A very German approach: analyse, plan act, support

The study led by Prof. Clauß and Prof. Kraus recommends that companies should establish crisis teams that keep the dynamic situation in view at all times and communicate changes within the organization and initiate the necessary measures. It is also important to secure liquidity through discussions with financial backers, the use of support programs and the provisioning of investments. Innovative forms of work organization should also be implemented, such as organizing administrative processes in shifts, the spatial separation of employees and the relocation to the home office. Companies should engage in proactive, up-to-date and bilateral communication with all employees using appropriate channels (intra- and internet, podcasts, hotlines, etc.). Companies should also examine whether the basic business model can be temporarily adapted. For example, many companies use unused production capacities for the manufacture of system-relevant goods such as mouth-nose masks or ventilators. Service providers offer virtual consultations and webinars, and restaurateurs sell canned food as take-away solutions[7].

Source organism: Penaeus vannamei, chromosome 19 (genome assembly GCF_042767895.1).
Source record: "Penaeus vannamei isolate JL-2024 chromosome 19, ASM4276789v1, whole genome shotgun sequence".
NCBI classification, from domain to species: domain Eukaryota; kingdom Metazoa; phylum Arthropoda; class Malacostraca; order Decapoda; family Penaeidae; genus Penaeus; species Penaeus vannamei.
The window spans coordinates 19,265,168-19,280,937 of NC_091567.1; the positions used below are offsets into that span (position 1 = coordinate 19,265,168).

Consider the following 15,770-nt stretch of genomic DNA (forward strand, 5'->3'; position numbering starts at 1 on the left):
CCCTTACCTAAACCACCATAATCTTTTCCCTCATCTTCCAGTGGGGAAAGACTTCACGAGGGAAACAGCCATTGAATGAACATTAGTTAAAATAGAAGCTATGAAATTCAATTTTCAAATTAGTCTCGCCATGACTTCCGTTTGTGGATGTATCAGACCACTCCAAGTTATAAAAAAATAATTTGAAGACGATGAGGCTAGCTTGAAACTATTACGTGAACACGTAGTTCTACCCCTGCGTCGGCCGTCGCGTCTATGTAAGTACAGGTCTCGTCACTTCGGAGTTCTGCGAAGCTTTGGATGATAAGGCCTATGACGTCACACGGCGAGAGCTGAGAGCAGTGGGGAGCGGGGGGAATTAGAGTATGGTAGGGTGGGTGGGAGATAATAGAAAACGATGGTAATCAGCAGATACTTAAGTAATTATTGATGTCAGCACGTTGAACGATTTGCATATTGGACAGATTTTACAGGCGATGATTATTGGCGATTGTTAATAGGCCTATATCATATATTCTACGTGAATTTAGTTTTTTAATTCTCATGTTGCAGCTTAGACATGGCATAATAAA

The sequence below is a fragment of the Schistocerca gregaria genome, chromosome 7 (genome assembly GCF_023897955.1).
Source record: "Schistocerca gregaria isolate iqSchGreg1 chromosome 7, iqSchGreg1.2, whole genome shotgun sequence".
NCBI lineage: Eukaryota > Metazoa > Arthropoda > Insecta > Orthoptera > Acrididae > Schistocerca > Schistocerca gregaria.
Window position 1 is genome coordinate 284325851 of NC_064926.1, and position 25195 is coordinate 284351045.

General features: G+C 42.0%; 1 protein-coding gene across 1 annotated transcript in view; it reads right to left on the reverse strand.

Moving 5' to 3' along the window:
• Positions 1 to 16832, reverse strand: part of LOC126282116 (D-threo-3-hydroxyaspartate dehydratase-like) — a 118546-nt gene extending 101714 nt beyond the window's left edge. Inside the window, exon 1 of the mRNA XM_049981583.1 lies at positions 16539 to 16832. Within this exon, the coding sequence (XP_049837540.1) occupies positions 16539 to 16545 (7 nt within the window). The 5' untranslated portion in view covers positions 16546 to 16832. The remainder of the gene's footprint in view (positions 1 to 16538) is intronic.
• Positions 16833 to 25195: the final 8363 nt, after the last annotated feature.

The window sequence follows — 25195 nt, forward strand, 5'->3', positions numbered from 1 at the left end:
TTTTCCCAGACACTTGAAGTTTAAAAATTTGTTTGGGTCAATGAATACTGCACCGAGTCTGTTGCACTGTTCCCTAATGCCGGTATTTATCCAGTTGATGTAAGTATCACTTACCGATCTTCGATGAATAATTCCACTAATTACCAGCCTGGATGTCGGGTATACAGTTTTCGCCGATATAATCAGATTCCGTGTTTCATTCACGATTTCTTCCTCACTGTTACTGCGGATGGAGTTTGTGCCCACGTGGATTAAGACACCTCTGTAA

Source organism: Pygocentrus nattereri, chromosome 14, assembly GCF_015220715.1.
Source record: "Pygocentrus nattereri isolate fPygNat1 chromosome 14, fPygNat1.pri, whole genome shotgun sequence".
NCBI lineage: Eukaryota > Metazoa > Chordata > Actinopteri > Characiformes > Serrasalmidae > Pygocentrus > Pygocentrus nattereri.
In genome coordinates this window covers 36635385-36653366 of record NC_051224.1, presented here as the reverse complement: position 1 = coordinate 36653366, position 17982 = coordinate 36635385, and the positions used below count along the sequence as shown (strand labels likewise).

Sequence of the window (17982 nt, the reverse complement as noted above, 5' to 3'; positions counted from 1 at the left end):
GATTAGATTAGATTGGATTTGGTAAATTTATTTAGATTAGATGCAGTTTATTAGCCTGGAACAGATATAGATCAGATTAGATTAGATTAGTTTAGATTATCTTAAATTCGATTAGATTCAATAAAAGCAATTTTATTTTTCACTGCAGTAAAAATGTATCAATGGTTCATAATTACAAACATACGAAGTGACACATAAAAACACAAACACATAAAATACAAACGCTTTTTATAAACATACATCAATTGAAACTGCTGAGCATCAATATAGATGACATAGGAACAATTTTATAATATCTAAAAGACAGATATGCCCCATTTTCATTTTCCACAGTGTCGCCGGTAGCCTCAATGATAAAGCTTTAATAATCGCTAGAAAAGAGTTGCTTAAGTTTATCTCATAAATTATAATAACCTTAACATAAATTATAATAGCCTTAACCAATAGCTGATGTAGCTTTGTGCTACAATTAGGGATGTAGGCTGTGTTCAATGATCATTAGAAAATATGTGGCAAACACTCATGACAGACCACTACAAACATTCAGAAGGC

The social market economy with its values such as property, freedom, (personal) responsibility and competition have made Germany what it is today: an economically successful country. But these maxims are currently being overturned by the Covid crisis. Property rights are being curtailed when rent is terminated, the freedom of movement and the freedom of trade are being suspended and personal responsibility is being put on ice.

The opportunity to build an inclusive, more sustainable and resilient future

The pandemic has created many problems and challenges for the German family businesses. There are many learnings that we can draw from this crisis. There is the necessity to critically reflect on business processes and to identify inefficiencies and weaknesses. In order to survive, family businesses need to reflect and learn from their mistakes to finally adapt to their environment. The study by Prof. Clauß and Prof. Kraus shows family businesses one way to adapt to a new situation and survive this crisis. These circumstances can lead to opportunities that innovate business models and streamline companies in the long term.